Reply to comments on “oxidational wear”

Reply to comments on “oxidational wear”

LETTERS TO THE EDITOR 501 Reply to comments on “Oxidational wear” I am pleased that Mr. Berry has shown such an interest in my paper. Regarding his ...

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LETTERS TO THE EDITOR

501

Reply to comments on “Oxidational wear” I am pleased that Mr. Berry has shown such an interest in my paper. Regarding his first point, I agree that, according to the theoretical equation proposed by Archard, a graph of wear rate (w) versus the real area of contact (A) should be a straight line of slope K, passing through the origin. However, it must be pointed out that the abscissae in Fig. 1 were values of the ratio of the load (W) divided by the initial hardnesses of the steel specimens (p,). Only in the case of severe wear has it been universally accepted that (W/p,) is equal to the real area of contact (A). Under the conditions of mild wear which occurred during the experiments covered by Fig. 1, it is quite possible that only for the lower loads was the real area of contact given by this ratio. For higher loads, one might expect a change in hardness at the contacting asperities. For instance, if some softening occurred, then the real area of contact would actually be larger than indicated by the ratio of load to initial hardness, (i.e. W/p,). Hence a graph of w versus W/p, would appear to have an increase in slope at a certain critical area ofcontact i.e. at about 10V4 cm2. Thus I would agree with Mr. Berry in taking the initial slope as being the relevant one for calculating K. I would suggest, however, that the difference between the initial and final slopes is a secondorder factor compared with the large differences between the slopes of mild and severe wear rates when plotted against (W/p,). This brings me to Mr. Berry’s second point regarding the interpretation of the K-factor. Mr. Berry interprets K as the probability that a wear particle will be produced at any given time. I introduce the K-factor by assuming that l/K encounters are necessary to produce a critical oxide thickness at a given asperity contact. This latter assumption allows us to neglect the shape of the wear particles. We are only interested in thickness of oxide formed whilst still in contact. Quite clearly, the wear particles will initially be flakes, which then degenerate into spherical particles with diameters about the same as the flake thickness. This has been confirmed by electron microscopy. In the paper, the approach to the derivation of a wear equation makes no effort to equate wear volumes with oxide volumes. It is concerned only with oxide thickness. Hence, I cannot accept Mr. Berry’s modification ofmy wear formula. Nevertheless, I do think that the situation still requires much further clarification. We need to know much more about the real areas of contact between wearing surfaces, more about the heat flow distribution between the surfaces, more about the actual temperatures at which the surfaces oxidize during wear, and more about the dependence of oxide growth upon time during asperity contacts. In fact, we need to know more about the whole “micro-activity” between sliding surfaces. When we have obtained some more hard facts about these unknowns, then will come the time to consider further refinements of the Oxidational Wear Hypothesis! T. F. J. Quinn Department of Physics, The University of Aston Gostu Green, Birmingham 4 (Gt. Britain)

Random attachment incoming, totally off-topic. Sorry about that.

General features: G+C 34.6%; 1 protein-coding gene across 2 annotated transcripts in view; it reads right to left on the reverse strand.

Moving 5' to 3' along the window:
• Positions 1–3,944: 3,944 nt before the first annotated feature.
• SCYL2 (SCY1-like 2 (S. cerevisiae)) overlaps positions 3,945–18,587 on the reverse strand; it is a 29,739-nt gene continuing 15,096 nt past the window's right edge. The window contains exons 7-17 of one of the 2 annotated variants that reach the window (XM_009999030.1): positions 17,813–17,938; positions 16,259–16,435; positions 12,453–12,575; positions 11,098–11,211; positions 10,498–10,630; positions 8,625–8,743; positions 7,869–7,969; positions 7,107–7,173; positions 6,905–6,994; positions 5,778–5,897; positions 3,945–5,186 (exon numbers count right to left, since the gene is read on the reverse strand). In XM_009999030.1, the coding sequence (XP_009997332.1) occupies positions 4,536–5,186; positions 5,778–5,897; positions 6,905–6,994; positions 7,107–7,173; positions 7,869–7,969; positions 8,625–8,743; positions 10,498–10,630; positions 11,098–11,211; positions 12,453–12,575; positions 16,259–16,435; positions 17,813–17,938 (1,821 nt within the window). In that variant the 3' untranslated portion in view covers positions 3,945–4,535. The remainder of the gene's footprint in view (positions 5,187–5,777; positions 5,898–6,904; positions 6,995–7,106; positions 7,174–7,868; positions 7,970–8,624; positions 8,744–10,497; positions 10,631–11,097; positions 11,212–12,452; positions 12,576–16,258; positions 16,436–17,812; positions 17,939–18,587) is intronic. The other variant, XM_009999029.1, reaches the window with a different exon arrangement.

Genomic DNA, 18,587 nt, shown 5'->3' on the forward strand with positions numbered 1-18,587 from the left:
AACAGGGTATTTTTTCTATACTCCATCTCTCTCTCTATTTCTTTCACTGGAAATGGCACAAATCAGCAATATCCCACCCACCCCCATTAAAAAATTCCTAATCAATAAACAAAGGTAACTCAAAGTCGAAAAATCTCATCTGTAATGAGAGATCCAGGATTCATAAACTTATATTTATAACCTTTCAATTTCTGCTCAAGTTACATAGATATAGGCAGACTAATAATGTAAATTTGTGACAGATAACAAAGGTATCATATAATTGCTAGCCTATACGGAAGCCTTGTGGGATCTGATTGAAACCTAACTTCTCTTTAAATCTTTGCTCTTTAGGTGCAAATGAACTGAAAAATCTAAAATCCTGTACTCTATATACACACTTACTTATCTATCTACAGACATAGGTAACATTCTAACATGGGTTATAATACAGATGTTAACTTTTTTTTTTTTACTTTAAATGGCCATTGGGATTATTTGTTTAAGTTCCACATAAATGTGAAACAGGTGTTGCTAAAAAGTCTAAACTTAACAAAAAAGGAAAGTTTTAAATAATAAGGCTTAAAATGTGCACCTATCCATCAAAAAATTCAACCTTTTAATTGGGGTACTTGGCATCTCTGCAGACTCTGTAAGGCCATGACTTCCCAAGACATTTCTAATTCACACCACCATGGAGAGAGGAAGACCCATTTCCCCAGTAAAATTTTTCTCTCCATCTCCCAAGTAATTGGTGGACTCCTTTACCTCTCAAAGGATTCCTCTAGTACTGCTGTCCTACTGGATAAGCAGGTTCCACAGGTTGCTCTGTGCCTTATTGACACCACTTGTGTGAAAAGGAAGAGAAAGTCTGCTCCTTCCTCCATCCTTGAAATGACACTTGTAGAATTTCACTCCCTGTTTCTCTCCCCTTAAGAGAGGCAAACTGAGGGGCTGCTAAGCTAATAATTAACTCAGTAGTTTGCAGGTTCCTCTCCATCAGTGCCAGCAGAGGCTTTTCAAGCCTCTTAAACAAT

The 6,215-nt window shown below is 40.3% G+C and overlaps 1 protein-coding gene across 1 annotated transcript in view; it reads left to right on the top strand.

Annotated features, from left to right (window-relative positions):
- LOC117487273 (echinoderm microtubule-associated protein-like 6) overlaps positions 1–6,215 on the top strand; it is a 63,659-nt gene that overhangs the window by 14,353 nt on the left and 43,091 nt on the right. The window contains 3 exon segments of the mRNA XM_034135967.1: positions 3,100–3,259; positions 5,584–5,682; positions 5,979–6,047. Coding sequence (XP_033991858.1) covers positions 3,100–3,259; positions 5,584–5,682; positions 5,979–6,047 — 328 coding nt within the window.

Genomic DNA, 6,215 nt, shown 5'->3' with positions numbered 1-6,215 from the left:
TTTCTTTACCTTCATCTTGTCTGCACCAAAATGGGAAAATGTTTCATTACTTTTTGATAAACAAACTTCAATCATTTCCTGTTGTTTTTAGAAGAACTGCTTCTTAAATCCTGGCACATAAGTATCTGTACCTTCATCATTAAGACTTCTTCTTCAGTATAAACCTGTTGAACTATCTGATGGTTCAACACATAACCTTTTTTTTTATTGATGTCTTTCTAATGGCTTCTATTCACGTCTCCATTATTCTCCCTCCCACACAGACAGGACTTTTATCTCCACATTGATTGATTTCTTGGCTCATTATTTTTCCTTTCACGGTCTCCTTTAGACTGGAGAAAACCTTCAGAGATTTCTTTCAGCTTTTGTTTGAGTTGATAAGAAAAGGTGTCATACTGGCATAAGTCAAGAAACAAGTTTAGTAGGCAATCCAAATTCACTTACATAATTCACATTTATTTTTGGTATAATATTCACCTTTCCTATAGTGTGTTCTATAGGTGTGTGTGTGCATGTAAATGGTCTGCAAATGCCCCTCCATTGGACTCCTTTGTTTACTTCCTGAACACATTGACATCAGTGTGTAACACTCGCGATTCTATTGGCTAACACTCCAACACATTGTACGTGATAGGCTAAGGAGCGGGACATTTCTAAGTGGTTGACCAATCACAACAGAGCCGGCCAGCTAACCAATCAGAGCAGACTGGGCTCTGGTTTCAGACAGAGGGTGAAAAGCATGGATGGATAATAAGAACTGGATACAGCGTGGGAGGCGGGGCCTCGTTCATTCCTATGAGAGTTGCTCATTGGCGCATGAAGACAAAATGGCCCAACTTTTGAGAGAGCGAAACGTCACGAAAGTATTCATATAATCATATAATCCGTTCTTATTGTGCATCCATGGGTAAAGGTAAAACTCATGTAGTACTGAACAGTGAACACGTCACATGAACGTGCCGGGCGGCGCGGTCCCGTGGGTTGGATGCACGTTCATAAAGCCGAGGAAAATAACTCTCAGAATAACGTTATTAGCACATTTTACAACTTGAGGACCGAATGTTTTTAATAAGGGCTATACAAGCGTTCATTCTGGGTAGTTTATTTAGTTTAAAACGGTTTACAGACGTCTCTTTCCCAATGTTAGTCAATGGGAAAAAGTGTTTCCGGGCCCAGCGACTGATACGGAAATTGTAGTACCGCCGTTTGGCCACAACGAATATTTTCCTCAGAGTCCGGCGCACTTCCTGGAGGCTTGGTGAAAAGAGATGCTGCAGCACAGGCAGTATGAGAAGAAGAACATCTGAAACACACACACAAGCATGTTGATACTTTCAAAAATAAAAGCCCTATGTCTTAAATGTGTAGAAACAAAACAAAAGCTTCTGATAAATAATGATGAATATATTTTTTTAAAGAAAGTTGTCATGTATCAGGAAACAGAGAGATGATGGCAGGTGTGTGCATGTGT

Received August 2, 1971 Wear, 18 (1971) 501

502

Wear -

Elsevier

Sequoia

S.A.,

Lausanne

- Printed

in the Netherlands

NOTES ON CONTRIBUTORS

R. T. Aird:

(for biographic

A. Beerbower:

note see Wear, 18 (1971) 427).

(for biographic

A. W. J. De Gee: S. W. Earles:

note see Wear, 18 (1971) 427).

(for biographic

note see Wear, 18 (1971) 427).

(for biographic

S. L. Forgham:

note see Wear, 17 (1971) 88).

note see Wear, 18 (1971) 427).

(for biographic

[See p. 4911 [See p. 4931 [See p. 4961 [See p. 4981 [See p. 4911

Tedric A. Harris : a graduate of Pennsylvania State University; obtained his B.S. in mechanical engineering in 1,953, his M.S. in 1954 and was a postgraduate student at University of Pittsburgh 1955-1959; had considerable experience of industrial &search design, development work, production and administration with various companies before joining SKF in 1960; is now Manager, Analytical Services Department, dealing with bearing analysis and development of computer programmes to simulate bearing performance; is member of the American Society of Mechanical Engineers and A.S.L.E. and has been Chairman or several committees; is author of 32 publications principally on ball and roller bearing technology, a book on rolling [See p. 4291 bearing analysis and holds three U.S. patents. D. W. Morecroft T. F. J. Quinn: S. K. Rhee: J. M. Senior:

(for biographic

(for biographic (for biographic

G. H. G_ Vaessen: G. H. West:

: (for biographic

note see Wear, 18 (1971) 427).

note see Wear, 16 (1970) 468). note see Wear, 18 (1971) 360).

(for biographic

(for biographic

note see Wear, 18 (1971) 360).

note see Wear, 18 (1971) 427).

note see Wear. 18 (1971) 427).

[See p. 4801 [See p. Sol] [See p. 4711 [See p. 4871 [See p. 4961 [See p. 4871

Hai Wu: graduated f;om Cheng Kung University, Taiwan, China with B.S. in mechanical engineering in 1958; came to the United States of America in September 1961; received his MS. from the University of Iowa in 1963, majoring in gas dynamics and his Ph.D. from Case Institute ofTechnology in 1969, majoring in fluid mechanics and heat transfer; joined the Scientific Research Staff, Ford Motor Company in February [See p. 4611 1969 as Senior Research Engineer. N. Tenwick:

(for biographic

Wear, 18 (1971) 502

note see Wear, 18 (1971) 427).

[See p. 4981